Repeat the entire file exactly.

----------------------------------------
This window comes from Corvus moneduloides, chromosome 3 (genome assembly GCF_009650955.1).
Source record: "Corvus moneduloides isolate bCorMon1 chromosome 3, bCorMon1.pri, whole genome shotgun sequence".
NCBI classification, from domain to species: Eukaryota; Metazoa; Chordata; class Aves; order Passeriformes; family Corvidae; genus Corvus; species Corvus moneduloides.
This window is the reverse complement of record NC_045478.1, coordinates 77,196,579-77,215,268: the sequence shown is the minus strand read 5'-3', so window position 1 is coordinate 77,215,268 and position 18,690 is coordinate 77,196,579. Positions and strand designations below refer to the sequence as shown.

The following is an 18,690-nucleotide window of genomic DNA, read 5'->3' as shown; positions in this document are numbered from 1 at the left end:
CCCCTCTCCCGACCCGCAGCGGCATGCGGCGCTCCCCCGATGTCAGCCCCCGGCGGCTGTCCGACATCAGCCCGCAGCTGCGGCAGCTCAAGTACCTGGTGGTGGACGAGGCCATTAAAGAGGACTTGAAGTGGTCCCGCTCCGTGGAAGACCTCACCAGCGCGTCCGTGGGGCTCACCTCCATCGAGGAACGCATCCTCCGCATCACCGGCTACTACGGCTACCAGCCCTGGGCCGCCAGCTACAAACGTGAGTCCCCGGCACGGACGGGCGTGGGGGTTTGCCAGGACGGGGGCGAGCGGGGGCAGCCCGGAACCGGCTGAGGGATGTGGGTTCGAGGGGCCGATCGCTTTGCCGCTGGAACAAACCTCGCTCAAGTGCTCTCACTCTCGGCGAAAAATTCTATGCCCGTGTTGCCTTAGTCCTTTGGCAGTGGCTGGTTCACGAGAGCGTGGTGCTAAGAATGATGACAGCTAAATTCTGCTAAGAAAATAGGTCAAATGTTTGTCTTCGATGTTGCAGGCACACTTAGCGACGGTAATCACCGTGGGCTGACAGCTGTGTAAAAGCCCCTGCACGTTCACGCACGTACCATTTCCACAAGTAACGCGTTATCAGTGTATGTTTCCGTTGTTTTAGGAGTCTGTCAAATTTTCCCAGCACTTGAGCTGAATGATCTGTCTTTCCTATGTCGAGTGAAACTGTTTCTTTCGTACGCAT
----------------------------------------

This window comes from Corvus moneduloides, chromosome 3 (genome assembly GCF_009650955.1).
Source record: "Corvus moneduloides isolate bCorMon1 chromosome 3, bCorMon1.pri, whole genome shotgun sequence".
NCBI classification, from domain to species: Eukaryota; Metazoa; Chordata; class Aves; order Passeriformes; family Corvidae; genus Corvus; species Corvus moneduloides.
This window is the reverse complement of record NC_045478.1, coordinates 77,196,579-77,215,268: the sequence shown is the minus strand read 5'-3', so window position 1 is coordinate 77,215,268 and position 18,690 is coordinate 77,196,579. Positions and strand designations below refer to the sequence as shown.

The following is an 18,690-nucleotide window of genomic DNA, read 5'->3' as shown; positions in this document are numbered from 1 at the left end:
CCCCTCTCCCGACCCGCAGCGGCATGCGGCGCTCCCCCGATGTCAGCCCCCGGCGGCTGTCCGACATCAGCCCGCAGCTGCGGCAGCTCAAGTACCTGGTGGTGGACGAGGCCATTAAAGAGGACTTGAAGTGGTCCCGCTCCGTGGAAGACCTCACCAGCGCGTCCGTGGGGCTCACCTCCATCGAGGAACGCATCCTCCGCATCACCGGCTACTACGGCTACCAGCCCTGGGCCGCCAGCTACAAACGTGAGTCCCCGGCACGGACGGGCGTGGGGGTTTGCCAGGACGGGGGCGAGCGGGGGCAGCCCGGAACCGGCTGAGGGATGTGGGTTCGAGGGGCCGATCGCTTTGCCGCTGGAACAAACCTCGCTCAAGTGCTCTCACTCTCGGCGAAAAATTCTATGCCCGTGTTGCCTTAGTCCTTTGGCAGTGGCTGGTTCACGAGAGCGTGGTGCTAAGAATGATGACAGCTAAATTCTGCTAAGAAAATAGGTCAAATGTTTGTCTTCGATGTTGCAGGCACACTTAGCGACGGTAATCACCGTGGGCTGACAGCTGTGTAAAAGCCCCTGCACGTTCACGCACGTACCATTTCCACAAGTAACGCGTTATCAGTGTATGTTTCCGTTGTTTTAGGAGTCTGTCAAATTTTCCCAGCACTTGAGCTGAATGATCTGTCTTTCCTATGTCGAGTGAAACTGTTTCTTTCGTACGCAT